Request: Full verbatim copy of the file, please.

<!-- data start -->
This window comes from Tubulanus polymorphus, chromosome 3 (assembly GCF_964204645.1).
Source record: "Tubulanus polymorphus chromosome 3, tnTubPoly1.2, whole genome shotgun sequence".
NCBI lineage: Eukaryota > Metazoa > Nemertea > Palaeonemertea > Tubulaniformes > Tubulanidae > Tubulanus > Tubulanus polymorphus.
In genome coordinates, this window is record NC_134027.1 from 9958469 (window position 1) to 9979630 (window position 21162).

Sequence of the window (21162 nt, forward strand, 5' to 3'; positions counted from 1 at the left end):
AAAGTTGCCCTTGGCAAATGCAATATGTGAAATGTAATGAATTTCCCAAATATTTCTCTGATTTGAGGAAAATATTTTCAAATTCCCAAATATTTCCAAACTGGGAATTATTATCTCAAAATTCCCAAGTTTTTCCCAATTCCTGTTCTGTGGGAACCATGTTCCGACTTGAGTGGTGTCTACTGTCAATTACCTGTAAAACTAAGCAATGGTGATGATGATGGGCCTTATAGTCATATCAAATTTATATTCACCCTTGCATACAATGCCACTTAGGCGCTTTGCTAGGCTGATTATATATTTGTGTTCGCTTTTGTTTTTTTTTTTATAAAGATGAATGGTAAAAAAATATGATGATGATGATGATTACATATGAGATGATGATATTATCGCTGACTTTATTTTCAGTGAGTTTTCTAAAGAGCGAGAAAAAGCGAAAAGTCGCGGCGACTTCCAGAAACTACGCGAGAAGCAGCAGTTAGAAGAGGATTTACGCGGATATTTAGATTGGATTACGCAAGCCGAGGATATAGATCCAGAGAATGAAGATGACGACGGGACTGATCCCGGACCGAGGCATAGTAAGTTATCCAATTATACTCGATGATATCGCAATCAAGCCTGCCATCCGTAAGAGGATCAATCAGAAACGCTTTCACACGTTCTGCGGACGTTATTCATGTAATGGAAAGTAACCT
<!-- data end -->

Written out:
This window comes from Tubulanus polymorphus, chromosome 3 (assembly GCF_964204645.1).
Source record: "Tubulanus polymorphus chromosome 3, tnTubPoly1.2, whole genome shotgun sequence".
NCBI lineage: Eukaryota > Metazoa > Nemertea > Palaeonemertea > Tubulaniformes > Tubulanidae > Tubulanus > Tubulanus polymorphus.
In genome coordinates, this window is record NC_134027.1 from 9958469 (window position 1) to 9979630 (window position 21162).

Sequence of the window (21162 nt, forward strand, 5' to 3'; positions counted from 1 at the left end):
AAAGTTGCCCTTGGCAAATGCAATATGTGAAATGTAATGAATTTCCCAAATATTTCTCTGATTTGAGGAAAATATTTTCAAATTCCCAAATATTTCCAAACTGGGAATTATTATCTCAAAATTCCCAAGTTTTTCCCAATTCCTGTTCTGTGGGAACCATGTTCCGACTTGAGTGGTGTCTACTGTCAATTACCTGTAAAACTAAGCAATGGTGATGATGATGGGCCTTATAGTCATATCAAATTTATATTCACCCTTGCATACAATGCCACTTAGGCGCTTTGCTAGGCTGATTATATATTTGTGTTCGCTTTTGTTTTTTTTTTTATAAAGATGAATGGTAAAAAAATATGATGATGATGATGATTACATATGAGATGATGATATTATCGCTGACTTTATTTTCAGTGAGTTTTCTAAAGAGCGAGAAAAAGCGAAAAGTCGCGGCGACTTCCAGAAACTACGCGAGAAGCAGCAGTTAGAAGAGGATTTACGCGGATATTTAGATTGGATTACGCAAGCCGAGGATATAGATCCAGAGAATGAAGATGACGACGGGACTGATCCCGGACCGAGGCATAGTAAGTTATCCAATTATACTCGATGATATCGCAATCAAGCCTGCCATCCGTAAGAGGATCAATCAGAAACGCTTTCACACGTTCTGCGGACGTTATTCATGTAATGGAAAGTAACCT